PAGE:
The Last Time I Heard David Hammons

The first time I met David Hammons, here in New York, he was running around on his bicycle. The last time he came by Tribes, he told me he was doing an instillation in Vienna, which consisted of nothing but smells. I gave it some thought. Smells? When David and I first became buddies, he explained to me that he certainly did not have a large amount of money to produce work like the abstract expressionists, so his strategy in the art world was to go the route of Art Provero.

Since I’ve known David, over the last twenty-five to thirty years- bicycle and all, he’s always found an inexpensive way to express his ideas through art.

For example, take his ideas about basketball and his work titled Higher Goals. And or, take his works on American hairstyles, taking stone, wire and human hair and calling it art- such is his work currently on exhibition at the Whitney- Spike Lee.

Or better yet, take for example his body prints, in which he applies paint to his face, then presses a paper against his face and makes a print out of it. There is also his classic piece of Jessie Jackson adorning blond hair and blue eyes. The caption reads; How do you like me now?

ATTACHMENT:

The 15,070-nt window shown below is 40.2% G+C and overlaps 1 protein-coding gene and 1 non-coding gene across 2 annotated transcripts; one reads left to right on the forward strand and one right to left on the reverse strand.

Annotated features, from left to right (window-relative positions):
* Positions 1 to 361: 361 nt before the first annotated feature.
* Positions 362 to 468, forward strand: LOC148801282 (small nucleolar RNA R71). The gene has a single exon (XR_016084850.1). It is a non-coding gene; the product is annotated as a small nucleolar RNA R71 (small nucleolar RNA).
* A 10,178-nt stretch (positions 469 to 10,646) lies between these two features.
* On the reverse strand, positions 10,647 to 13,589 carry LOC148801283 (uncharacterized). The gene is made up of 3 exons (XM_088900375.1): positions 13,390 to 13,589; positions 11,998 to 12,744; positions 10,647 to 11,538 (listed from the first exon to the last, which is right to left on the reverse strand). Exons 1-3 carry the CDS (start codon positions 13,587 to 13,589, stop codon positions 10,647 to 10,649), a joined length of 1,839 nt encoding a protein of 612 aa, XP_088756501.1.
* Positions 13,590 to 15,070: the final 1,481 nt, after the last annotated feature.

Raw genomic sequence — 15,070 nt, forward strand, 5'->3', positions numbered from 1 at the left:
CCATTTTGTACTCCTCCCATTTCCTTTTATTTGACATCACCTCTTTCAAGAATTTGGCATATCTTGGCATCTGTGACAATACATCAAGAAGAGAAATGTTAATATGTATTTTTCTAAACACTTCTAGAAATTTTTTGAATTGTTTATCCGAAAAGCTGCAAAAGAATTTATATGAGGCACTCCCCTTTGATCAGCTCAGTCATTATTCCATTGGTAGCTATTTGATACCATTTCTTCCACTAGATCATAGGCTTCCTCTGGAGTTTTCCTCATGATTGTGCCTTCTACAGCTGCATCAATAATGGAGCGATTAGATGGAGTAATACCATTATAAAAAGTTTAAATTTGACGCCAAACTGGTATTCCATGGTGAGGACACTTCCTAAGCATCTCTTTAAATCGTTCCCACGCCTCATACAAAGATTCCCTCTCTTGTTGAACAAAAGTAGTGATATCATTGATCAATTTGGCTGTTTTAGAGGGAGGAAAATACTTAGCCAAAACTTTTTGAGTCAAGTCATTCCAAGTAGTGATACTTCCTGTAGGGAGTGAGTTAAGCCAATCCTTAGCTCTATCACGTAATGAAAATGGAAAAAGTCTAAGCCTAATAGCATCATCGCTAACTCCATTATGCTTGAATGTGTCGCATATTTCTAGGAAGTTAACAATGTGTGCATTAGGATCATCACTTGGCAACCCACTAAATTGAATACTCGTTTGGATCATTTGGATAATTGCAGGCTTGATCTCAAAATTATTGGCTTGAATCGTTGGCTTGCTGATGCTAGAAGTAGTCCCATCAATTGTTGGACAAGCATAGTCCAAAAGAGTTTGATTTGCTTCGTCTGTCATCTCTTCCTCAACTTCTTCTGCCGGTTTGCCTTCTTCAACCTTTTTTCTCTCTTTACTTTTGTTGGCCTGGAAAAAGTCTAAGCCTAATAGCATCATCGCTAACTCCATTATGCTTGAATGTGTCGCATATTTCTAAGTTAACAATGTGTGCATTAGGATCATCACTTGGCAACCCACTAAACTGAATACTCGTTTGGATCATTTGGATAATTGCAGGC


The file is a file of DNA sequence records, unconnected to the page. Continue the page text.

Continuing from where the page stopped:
But the last time David came to visit me here at Tribes, he told me about a wonderful idea he had for a show in Paris.

But I’m getting ahead of myself. Before that, David had been invited to do a show at Ace Gallery on the invitation of Douglas Christmas. David told me he was going to invite every Blue Chip artist in the country to be part of the show and that he would curate it, the likes of Jasper Johns Robert Raushenberg, etc.

I attended the opening. The place was without lights and he had a woman sitting at a computer and someone playing the Cello. That was the show.

Three days later, David came by to tell me that the gallery owner was complaining because he was losing twenty-five thousand dollars a day. David’s answer, of course, was, “He can afford it.’

But what really blew my mind was when David came by and told me about the show he had in Paris. He and fourteen other artists were invited by the city of Paris to produce public installations. When asked what his piece would be, David said that he would be doing a Rainbow.

By the time the show opened, David was back in Brooklyn. The curator called up and asked what had happened to the rainbow. David answered, “It’s coming soon. Don’t worry about it.”

But what really blew my mind was when David came by talking about his installation of smells. He decided, mind you, that all he needed was a hall. He would do and installation in an enclosed space and when the audience walked in they would sense a scent. But he never told me what the smell would be.

A month later he came by Tribes and gave me a disc. I said, ‘David, what’s this?’ He said, ‘That’s the smell.’

The only thing I know about Mr. Hammons and his art, since he believes in making something out of nothing, his whole thing is to stay one step ahead of the art game. Always has been, and as far as I can tell, it always will be. As they in parlance, you pay to play.



Steve Cannon

Director- A Gathering of the Tribes.


Copyright 2010